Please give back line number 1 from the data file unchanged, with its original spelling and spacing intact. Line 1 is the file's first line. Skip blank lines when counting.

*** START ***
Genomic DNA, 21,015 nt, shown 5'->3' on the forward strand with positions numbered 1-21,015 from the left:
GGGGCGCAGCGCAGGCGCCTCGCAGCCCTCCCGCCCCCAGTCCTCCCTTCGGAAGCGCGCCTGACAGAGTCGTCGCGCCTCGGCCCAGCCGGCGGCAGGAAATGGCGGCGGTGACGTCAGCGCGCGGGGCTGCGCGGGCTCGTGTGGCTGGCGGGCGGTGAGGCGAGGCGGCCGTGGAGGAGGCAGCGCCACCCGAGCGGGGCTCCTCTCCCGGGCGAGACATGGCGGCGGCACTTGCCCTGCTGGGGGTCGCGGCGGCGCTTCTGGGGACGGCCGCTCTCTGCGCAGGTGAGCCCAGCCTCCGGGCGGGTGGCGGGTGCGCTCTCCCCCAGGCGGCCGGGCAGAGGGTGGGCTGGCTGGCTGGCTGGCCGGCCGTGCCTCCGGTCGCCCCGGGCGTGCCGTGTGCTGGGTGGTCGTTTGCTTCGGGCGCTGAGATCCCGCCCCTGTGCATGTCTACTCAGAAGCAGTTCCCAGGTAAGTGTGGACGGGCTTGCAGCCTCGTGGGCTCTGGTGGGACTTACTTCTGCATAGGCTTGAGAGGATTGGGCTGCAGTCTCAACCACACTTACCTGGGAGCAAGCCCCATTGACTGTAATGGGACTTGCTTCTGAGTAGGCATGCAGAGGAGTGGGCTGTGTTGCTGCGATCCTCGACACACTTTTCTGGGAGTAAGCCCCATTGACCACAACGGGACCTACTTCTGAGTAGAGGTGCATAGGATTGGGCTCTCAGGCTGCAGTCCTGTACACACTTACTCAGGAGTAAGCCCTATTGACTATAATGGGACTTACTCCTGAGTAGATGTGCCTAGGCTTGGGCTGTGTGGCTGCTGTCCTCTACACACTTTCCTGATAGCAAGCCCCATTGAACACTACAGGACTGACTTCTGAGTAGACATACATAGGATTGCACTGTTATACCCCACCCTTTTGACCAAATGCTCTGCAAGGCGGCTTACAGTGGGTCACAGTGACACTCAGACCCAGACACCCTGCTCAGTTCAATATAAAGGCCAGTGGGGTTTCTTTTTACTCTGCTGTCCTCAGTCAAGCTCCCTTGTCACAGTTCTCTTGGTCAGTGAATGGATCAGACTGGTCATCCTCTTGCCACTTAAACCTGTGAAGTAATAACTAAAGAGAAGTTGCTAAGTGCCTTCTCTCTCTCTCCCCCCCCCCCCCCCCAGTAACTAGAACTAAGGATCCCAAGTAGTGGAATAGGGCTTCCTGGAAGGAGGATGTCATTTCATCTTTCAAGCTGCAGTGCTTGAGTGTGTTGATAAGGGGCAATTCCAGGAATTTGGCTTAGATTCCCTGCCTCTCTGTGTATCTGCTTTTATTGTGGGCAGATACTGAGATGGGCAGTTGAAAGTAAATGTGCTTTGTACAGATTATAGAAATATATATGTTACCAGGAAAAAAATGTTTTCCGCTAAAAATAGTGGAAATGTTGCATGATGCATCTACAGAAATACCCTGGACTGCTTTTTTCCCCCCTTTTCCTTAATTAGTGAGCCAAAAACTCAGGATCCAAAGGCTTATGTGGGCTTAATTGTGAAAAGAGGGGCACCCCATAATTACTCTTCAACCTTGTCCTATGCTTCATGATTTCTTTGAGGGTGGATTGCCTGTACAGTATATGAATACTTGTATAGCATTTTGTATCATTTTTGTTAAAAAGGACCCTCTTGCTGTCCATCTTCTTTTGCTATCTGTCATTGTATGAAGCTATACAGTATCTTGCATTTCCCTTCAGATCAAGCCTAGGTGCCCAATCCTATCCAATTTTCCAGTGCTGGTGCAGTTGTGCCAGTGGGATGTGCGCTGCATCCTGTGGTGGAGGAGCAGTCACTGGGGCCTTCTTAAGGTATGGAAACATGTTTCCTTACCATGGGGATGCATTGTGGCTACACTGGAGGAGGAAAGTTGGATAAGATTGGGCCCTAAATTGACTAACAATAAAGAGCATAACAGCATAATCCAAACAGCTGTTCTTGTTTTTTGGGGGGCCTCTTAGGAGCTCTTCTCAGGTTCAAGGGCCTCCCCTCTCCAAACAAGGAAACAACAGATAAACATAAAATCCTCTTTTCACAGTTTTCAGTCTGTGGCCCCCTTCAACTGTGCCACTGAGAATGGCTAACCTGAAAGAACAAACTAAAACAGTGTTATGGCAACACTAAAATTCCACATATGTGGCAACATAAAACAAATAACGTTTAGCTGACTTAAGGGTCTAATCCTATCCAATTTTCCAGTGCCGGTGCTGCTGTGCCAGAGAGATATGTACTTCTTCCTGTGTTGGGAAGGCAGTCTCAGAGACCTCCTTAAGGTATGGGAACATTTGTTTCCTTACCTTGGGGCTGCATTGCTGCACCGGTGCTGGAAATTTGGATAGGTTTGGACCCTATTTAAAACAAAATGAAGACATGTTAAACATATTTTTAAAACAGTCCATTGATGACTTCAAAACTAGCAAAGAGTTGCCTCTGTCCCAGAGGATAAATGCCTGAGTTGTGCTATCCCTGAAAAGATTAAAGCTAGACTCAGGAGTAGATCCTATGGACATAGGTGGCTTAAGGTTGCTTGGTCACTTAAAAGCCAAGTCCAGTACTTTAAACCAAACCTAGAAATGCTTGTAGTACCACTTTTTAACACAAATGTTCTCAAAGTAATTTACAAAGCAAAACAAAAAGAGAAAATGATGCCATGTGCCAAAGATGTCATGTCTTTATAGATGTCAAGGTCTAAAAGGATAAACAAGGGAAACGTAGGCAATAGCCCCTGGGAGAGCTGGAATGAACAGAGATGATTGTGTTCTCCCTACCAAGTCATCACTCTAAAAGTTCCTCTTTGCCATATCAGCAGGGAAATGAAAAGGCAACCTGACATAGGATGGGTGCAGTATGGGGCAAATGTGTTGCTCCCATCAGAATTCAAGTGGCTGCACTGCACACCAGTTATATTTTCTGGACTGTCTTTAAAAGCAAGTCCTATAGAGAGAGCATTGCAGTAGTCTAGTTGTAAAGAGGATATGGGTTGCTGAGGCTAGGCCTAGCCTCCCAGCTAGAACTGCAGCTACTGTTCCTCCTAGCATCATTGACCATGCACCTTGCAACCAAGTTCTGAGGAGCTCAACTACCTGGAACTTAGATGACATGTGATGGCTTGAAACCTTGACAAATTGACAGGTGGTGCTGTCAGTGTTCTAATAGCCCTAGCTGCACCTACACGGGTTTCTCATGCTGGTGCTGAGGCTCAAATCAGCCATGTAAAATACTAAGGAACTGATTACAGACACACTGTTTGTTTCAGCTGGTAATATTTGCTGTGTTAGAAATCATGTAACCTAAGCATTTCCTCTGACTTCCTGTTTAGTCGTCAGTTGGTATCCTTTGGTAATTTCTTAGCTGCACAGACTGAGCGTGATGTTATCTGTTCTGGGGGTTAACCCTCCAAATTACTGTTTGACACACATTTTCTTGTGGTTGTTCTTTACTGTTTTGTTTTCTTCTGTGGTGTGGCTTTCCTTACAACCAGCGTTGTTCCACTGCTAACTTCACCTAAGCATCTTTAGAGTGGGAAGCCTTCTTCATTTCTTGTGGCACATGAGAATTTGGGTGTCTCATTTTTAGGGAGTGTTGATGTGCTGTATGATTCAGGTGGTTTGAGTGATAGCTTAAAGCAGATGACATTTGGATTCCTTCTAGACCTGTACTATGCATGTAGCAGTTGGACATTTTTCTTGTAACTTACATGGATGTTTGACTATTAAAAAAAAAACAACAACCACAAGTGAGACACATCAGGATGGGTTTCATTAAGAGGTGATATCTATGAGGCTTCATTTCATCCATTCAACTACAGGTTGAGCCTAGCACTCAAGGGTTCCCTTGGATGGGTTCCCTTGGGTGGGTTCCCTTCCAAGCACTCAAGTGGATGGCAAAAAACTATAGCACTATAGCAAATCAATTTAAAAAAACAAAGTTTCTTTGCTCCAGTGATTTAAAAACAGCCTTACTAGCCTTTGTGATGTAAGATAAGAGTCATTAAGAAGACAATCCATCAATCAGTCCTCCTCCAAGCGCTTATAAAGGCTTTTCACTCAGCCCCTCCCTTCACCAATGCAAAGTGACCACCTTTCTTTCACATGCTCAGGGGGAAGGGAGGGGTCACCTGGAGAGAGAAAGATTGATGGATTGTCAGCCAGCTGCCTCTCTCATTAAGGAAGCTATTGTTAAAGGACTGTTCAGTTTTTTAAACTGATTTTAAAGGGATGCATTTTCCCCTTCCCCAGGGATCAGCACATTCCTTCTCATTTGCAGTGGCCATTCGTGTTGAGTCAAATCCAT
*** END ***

Genomic DNA, 21,015 nt, shown 5'->3' on the forward strand with positions numbered 1-21,015 from the left: